A lawsuit by Chinese-linked Ralls Corp against US President Barack Obama, Treasury Secretary Timothy Geithner and the Committee on Foreign Investment in the United States (CFIUS) has been called a lesson for mainland companies expanding overseas.
Ralls, of which mainland construction machinery maker Sany is an affiliate, has been ordered to divest its interest in four windfarms in the US state of Oregon amid national security concerns.
"We do not threaten US national security, have not broken the law and yet we are blocked. So we are forced to go high-profile in this case," said Sany Group director Xiang Wenbo at a press conference in Beijing yesterday.
The case will be heard in the US District Court of Washington DC on November 28, reported Xinhua.
Ralls is owned by Sany chief financial officer Duan Dawei and Sany vice-president Wu Jialiang, according to Ralls' lawsuit filed with the court on October 1.
"Everybody knows we have received unfair treatment in the US. The order was issued by President Obama. If we don't sue him, who do we sue?" Xiang was quoted on the website of the Phoenix television channel.
Wu, who is also Ralls's chief executive, was quoted by Phoenix as saying the lawsuit is a sign of its faith in the rule of law in the US.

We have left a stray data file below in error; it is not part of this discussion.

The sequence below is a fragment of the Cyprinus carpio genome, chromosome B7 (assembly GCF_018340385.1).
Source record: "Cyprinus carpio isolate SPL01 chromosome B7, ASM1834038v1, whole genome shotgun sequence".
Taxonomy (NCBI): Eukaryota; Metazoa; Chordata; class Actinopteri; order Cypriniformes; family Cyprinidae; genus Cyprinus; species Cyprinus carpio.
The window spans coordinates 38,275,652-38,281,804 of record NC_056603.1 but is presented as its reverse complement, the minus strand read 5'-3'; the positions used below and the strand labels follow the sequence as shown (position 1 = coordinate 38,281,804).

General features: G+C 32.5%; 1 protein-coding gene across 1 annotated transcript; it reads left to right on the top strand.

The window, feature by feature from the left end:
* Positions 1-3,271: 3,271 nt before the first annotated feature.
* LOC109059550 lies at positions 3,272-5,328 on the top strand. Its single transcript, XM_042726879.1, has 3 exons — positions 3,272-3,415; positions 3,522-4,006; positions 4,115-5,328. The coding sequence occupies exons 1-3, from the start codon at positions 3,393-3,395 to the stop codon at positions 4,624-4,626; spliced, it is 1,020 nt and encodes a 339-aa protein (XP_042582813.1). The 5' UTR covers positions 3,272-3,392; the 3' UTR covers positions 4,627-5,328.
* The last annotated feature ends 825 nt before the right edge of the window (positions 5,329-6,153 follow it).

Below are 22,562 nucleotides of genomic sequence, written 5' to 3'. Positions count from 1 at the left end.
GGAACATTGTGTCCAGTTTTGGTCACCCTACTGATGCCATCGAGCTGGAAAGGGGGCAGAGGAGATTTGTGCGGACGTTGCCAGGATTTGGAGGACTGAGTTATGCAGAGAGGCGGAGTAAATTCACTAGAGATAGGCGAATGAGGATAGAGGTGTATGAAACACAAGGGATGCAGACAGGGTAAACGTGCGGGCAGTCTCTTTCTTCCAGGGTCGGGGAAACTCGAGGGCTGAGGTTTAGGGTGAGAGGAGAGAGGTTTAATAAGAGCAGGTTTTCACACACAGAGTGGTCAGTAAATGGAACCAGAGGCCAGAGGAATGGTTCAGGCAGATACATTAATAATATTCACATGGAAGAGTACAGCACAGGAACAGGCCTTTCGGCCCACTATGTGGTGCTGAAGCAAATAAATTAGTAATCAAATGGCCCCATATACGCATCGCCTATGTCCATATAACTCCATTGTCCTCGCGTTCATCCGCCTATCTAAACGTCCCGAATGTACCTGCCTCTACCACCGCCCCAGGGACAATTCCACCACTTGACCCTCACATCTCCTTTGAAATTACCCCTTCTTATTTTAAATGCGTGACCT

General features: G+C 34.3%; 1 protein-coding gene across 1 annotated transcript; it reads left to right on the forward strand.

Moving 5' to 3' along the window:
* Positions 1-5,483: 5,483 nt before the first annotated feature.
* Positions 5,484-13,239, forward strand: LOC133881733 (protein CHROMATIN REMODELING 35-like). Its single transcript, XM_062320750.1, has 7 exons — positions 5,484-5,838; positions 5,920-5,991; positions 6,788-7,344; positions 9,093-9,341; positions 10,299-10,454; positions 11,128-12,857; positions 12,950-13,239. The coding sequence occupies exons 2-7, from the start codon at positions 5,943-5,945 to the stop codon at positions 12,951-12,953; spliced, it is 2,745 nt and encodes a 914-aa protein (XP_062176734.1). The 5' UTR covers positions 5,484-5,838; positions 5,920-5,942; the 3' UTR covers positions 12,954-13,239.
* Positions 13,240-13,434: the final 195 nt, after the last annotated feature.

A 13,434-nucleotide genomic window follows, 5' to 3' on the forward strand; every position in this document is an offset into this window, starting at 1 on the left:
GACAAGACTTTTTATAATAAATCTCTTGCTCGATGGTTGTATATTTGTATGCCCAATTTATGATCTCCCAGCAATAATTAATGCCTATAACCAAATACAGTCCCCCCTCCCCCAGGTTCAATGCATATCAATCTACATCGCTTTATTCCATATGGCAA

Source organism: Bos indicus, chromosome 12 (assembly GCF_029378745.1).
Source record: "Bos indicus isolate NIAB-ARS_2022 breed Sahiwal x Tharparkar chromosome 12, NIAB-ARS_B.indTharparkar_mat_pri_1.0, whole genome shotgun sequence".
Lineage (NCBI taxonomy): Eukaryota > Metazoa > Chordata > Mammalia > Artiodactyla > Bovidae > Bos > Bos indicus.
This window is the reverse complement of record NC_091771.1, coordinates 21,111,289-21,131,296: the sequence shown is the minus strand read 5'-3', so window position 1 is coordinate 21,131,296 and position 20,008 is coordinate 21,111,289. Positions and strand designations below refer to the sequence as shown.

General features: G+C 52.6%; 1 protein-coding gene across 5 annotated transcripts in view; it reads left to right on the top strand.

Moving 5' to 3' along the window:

"We will fight till the very end. We have no choice but to sue Obama and CFIUS. Normally, Chinese people would not resort to legal action, especially in foreign countries," Wu said.
On September 28, Obama issued an order that Ralls divest its interest in the windfarms near a military base within 90 days, remove facilities from the wind farms within 14 days and Sany equipment is not to be used on these windfarms.
"There is credible evidence that Ralls might take action that threatens to impair the national security of the US," said the order.
In August, CFIUS ordered Ralls to stop construction and remove facilities from the windfarms, banned Ralls from selling Sany turbines to third parties for use at the windfarms and required Ralls to sell the windfarms' property only to buyers approved by the US government.
Ralls' lawsuit is seeking a declaration from the court that the actions of Obama and CFIUS were unlawful and unauthorised.
"In issuing respective orders, CFIUS and the President acted in an unlawful and unauthorized manner. By failing to provide Ralls with sufficient opportunity to be heard, CFIUS and the President have unconstitutionally deprived Ralls of its due process," the lawsuit said.
On October 3, Xiang wrote in his blog: "The deeper reason for the ban is the rise of China's high-end manufacturing threatens US core economic interests. In my opinion, this action indicates China's economic honeymoon with the US and Europe is over!"
Sany was co-founded by its chairman Liang Wengen, who was ranked China's sixth richest man by Forbes this year with a net worth of US$5.8 billion. There has been speculation that Liang might be the first entrepreneur to be appointed to the elite central committee of the Chinese Communist Party.